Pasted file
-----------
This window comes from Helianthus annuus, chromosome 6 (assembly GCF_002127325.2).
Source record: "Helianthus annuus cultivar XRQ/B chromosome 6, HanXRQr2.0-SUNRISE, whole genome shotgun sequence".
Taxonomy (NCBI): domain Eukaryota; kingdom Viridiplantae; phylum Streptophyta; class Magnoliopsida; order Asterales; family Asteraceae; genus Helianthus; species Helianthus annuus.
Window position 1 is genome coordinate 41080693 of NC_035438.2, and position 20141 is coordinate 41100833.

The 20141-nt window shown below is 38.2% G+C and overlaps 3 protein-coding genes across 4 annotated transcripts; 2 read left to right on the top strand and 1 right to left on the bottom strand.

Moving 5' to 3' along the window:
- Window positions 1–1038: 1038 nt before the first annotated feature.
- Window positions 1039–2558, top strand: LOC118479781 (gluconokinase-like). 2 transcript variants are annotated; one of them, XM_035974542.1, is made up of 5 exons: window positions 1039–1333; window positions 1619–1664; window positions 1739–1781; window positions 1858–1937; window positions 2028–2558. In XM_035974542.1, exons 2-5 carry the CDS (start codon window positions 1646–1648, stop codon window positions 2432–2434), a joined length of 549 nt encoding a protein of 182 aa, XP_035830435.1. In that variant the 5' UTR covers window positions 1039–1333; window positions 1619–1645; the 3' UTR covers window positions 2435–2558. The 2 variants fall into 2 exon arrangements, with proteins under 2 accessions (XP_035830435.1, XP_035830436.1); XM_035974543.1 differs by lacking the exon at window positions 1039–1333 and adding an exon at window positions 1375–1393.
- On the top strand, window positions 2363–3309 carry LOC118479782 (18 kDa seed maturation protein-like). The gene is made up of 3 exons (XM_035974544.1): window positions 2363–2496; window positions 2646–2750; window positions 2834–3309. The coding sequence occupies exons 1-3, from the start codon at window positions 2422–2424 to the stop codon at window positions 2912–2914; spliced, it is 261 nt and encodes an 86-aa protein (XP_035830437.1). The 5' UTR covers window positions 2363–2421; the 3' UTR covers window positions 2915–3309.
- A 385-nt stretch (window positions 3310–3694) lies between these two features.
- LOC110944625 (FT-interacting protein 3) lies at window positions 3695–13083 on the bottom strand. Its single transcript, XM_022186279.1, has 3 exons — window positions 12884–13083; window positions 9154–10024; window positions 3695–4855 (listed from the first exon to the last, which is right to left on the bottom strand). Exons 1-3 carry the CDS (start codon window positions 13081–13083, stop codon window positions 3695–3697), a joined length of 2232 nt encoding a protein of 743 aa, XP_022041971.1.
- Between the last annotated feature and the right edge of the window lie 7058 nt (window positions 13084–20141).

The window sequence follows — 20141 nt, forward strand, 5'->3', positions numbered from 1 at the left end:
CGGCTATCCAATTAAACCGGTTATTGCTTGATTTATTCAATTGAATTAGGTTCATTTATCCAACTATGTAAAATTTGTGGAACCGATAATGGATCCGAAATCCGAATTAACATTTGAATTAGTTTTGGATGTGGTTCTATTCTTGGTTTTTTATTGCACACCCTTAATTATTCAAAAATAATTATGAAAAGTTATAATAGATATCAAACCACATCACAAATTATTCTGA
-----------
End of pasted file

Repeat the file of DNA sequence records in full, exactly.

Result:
This window comes from Helianthus annuus, chromosome 6 (assembly GCF_002127325.2).
Source record: "Helianthus annuus cultivar XRQ/B chromosome 6, HanXRQr2.0-SUNRISE, whole genome shotgun sequence".
Taxonomy (NCBI): domain Eukaryota; kingdom Viridiplantae; phylum Streptophyta; class Magnoliopsida; order Asterales; family Asteraceae; genus Helianthus; species Helianthus annuus.
Window position 1 is genome coordinate 41080693 of NC_035438.2, and position 20141 is coordinate 41100833.

The 20141-nt window shown below is 38.2% G+C and overlaps 3 protein-coding genes across 4 annotated transcripts; 2 read left to right on the top strand and 1 right to left on the bottom strand.

Moving 5' to 3' along the window:
- Window positions 1–1038: 1038 nt before the first annotated feature.
- Window positions 1039–2558, top strand: LOC118479781 (gluconokinase-like). 2 transcript variants are annotated; one of them, XM_035974542.1, is made up of 5 exons: window positions 1039–1333; window positions 1619–1664; window positions 1739–1781; window positions 1858–1937; window positions 2028–2558. In XM_035974542.1, exons 2-5 carry the CDS (start codon window positions 1646–1648, stop codon window positions 2432–2434), a joined length of 549 nt encoding a protein of 182 aa, XP_035830435.1. In that variant the 5' UTR covers window positions 1039–1333; window positions 1619–1645; the 3' UTR covers window positions 2435–2558. The 2 variants fall into 2 exon arrangements, with proteins under 2 accessions (XP_035830435.1, XP_035830436.1); XM_035974543.1 differs by lacking the exon at window positions 1039–1333 and adding an exon at window positions 1375–1393.
- On the top strand, window positions 2363–3309 carry LOC118479782 (18 kDa seed maturation protein-like). The gene is made up of 3 exons (XM_035974544.1): window positions 2363–2496; window positions 2646–2750; window positions 2834–3309. The coding sequence occupies exons 1-3, from the start codon at window positions 2422–2424 to the stop codon at window positions 2912–2914; spliced, it is 261 nt and encodes an 86-aa protein (XP_035830437.1). The 5' UTR covers window positions 2363–2421; the 3' UTR covers window positions 2915–3309.
- A 385-nt stretch (window positions 3310–3694) lies between these two features.
- LOC110944625 (FT-interacting protein 3) lies at window positions 3695–13083 on the bottom strand. Its single transcript, XM_022186279.1, has 3 exons — window positions 12884–13083; window positions 9154–10024; window positions 3695–4855 (listed from the first exon to the last, which is right to left on the bottom strand). Exons 1-3 carry the CDS (start codon window positions 13081–13083, stop codon window positions 3695–3697), a joined length of 2232 nt encoding a protein of 743 aa, XP_022041971.1.
- Between the last annotated feature and the right edge of the window lie 7058 nt (window positions 13084–20141).

The window sequence follows — 20141 nt, forward strand, 5'->3', positions numbered from 1 at the left end:
CGGCTATCCAATTAAACCGGTTATTGCTTGATTTATTCAATTGAATTAGGTTCATTTATCCAACTATGTAAAATTTGTGGAACCGATAATGGATCCGAAATCCGAATTAACATTTGAATTAGTTTTGGATGTGGTTCTATTCTTGGTTTTTTATTGCACACCCTTAATTATTCAAAAATAATTATGAAAAGTTATAATAGATATCAAACCACATCACAAATTATTCTGA